But according to research published Tuesday in Nature Communications, Dolly's premature aging is not likely to extend to all clones or tissues formed using adult cells. In fact, four sheep clones formed from the same cell line as Dolly seem to be in perfect health and are now pushing age 9.
"When we did the study, these clones were already 2½ years older than Dolly was when she died," lead study author Kevin Sinclair of the University of Nottingham said in an interview. "And they appeared to be perfectly healthy, but we wanted to see if they might be harboring subtle defects."
Sinclair and his colleagues did not, however, measure the telomere lengths of these Dollies (and an additional nine cloned sheep from other cell lines that they studied along with them). They'll investigate molecular aging in about a year, when the sheep — who will then have reached the truly impressive sheep age of 10, a milestone rarely seen in farm animals — are humanely put down.
But the research team undertook the most comprehensive study of physical aging ever in cloned animals (other than mice, according to Sinclair) by looking for signs of noncommunicable diseases, including obesity, hypertension and osteoarthritis. They found some signs of very early osteoarthritis in the sheep, but none was showing symptoms more than three years after their genetic identical had. Now, a year later, one sheep is starting to exhibit signs of stiffness — but given their age, Sinclair said, it would not be unusual for one sheep out of four to have arthritis. The four were completely cleared of all other health issues.
"It was quite obvious that the concerns of Dolly just didn't relate," Sinclair said. "So you can't extend beyond the Dolly experience and say this premature aging applies to all clones."
Some studies have found shorter telomere length in clones than in naturally born animals, but even more have found no difference. Based on the physical evidence, Sinclair and his colleagues expect to find normal telomere lengths when they study Dolly's clones next year, confirming that their cells have aged properly given the lifespans they've had.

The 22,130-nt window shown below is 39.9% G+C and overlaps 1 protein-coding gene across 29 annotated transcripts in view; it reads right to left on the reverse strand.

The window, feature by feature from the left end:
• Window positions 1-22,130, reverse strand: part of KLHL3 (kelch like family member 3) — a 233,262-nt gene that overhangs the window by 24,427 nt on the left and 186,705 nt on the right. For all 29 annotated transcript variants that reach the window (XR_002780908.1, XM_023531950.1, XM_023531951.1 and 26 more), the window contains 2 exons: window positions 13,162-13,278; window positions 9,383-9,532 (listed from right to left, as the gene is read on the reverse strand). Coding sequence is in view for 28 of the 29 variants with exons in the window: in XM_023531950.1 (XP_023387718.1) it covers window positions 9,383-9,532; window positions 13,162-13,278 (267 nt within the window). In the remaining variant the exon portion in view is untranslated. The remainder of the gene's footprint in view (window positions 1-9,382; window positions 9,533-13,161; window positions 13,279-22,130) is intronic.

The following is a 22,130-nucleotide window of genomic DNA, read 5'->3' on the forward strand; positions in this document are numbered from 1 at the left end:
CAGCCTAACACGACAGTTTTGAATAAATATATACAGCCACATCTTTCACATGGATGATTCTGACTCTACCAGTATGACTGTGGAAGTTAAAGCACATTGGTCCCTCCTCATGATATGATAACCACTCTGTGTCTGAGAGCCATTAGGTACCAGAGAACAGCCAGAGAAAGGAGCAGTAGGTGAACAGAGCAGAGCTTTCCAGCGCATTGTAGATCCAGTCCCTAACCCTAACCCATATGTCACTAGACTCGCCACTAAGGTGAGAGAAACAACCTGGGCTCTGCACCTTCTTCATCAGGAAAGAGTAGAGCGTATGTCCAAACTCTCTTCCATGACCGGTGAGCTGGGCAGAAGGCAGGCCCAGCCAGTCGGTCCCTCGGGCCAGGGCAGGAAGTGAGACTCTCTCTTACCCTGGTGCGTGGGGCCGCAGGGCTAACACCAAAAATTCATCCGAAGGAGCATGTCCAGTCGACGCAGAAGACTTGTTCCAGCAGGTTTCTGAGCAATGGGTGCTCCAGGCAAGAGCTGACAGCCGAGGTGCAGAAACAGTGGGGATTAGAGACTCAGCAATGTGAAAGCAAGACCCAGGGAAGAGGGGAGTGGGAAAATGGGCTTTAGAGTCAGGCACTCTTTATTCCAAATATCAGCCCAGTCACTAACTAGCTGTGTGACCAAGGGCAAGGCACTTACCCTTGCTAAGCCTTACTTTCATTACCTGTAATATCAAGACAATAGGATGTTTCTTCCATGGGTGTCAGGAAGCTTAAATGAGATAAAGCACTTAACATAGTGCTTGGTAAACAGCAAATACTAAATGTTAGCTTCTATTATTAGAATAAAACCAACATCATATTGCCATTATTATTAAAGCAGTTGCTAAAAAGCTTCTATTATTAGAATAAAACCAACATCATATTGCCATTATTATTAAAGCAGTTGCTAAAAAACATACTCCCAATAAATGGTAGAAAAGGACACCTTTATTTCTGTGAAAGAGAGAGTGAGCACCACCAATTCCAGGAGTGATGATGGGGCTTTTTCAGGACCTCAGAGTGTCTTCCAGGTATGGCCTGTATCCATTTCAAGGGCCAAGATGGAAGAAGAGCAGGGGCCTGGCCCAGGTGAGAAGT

So why was Dolly so decrepit? Scientists aren't positive, but it may come down to the very methods with which the cloned embryos are cultured and implanted. The enzyme that causes telomeres to elongate is abundant in a healthy, normal embryo, but a slow or inefficient implantation process might interrupt this, causing embryos to develop with "old" cells instead of ones that totally reset.
"It's a question worth going back and revisiting," Sinclair said.
But the new study suggests that it's possible to completely reprogram an adult cell, Sinclair said, which could mean there's hope for greater batches of healthy stem cells formed without embryos in the future. Pluripotent stem cells are created by reprogramming cells from living humans, forcing them back to a pseudo-embryonic state (just as Dolly's parent cells once were) where they can grow and change into cell types that suit therapeutic purposes. They can be used to provide medical treatments that sometimes seem miraculous — helping stroke patients walk again, for example — but for now, taking stem cells straight from human embryos, cloned or otherwise, is considered more efficient. The obvious ethical debate could be avoided if healthy, truly pliable cells were easier to create from adult source material, and this research suggests that such reprogramming is possible.
"That process is truly the greatest legacy of cloning," Sinclair said. "Cloning was really the inspiration for that."
While other labs around the world are working on cloning (now commonly used to produce other farm animals such as cattle, and even available for grieving dog owners who want genetic copies of their lost pets) to improve efficiency, Sinclair and his team won't be continuing Dolly's legacy for much longer.
"These are the only Dollies left," he said of the four sheep used in the study, "And they're likely to be the last Dollies."
Sometime next year, the famous sheep's copies will meet their end. But the research performed on them — now, and after their death — will continue to push biomedical science into the future for years to come.